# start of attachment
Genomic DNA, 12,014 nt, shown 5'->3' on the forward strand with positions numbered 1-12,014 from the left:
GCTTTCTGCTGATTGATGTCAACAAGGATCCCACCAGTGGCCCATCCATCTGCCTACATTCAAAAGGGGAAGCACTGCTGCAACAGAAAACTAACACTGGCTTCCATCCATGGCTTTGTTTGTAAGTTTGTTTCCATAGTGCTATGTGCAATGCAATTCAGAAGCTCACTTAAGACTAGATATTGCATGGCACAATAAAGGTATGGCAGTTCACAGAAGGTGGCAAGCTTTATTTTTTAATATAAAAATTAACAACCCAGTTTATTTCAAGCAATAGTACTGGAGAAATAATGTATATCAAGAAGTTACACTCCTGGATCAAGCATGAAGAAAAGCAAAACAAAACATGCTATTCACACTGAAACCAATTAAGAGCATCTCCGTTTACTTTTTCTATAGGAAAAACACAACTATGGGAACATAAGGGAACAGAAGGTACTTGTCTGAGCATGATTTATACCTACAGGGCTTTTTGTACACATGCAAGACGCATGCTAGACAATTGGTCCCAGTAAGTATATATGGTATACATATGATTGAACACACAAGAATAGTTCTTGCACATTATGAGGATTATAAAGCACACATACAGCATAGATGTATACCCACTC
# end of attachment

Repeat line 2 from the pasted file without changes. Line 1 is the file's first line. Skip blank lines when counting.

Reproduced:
GCTTTCTGCTGATTGATGTCAACAAGGATCCCACCAGTGGCCCATCCATCTGCCTACATTCAAAAGGGGAAGCACTGCTGCAACAGAAAACTAACACTGGCTTCCATCCATGGCTTTGTTTGTAAGTTTGTTTCCATAGTGCTATGTGCAATGCAATTCAGAAGCTCACTTAAGACTAGATATTGCATGGCACAATAAAGGTATGGCAGTTCACAGAAGGTGGCAAGCTTTATTTTTTAATATAAAAATTAACAACCCAGTTTATTTCAAGCAATAGTACTGGAGAAATAATGTATATCAAGAAGTTACACTCCTGGATCAAGCATGAAGAAAAGCAAAACAAAACATGCTATTCACACTGAAACCAATTAAGAGCATCTCCGTTTACTTTTTCTATAGGAAAAACACAACTATGGGAACATAAGGGAACAGAAGGTACTTGTCTGAGCATGATTTATACCTACAGGGCTTTTTGTACACATGCAAGACGCATGCTAGACAATTGGTCCCAGTAAGTATATATGGTATACATATGATTGAACACACAAGAATAGTTCTTGCACATTATGAGGATTATAAAGCACACATACAGCATAGATGTATACCCACTC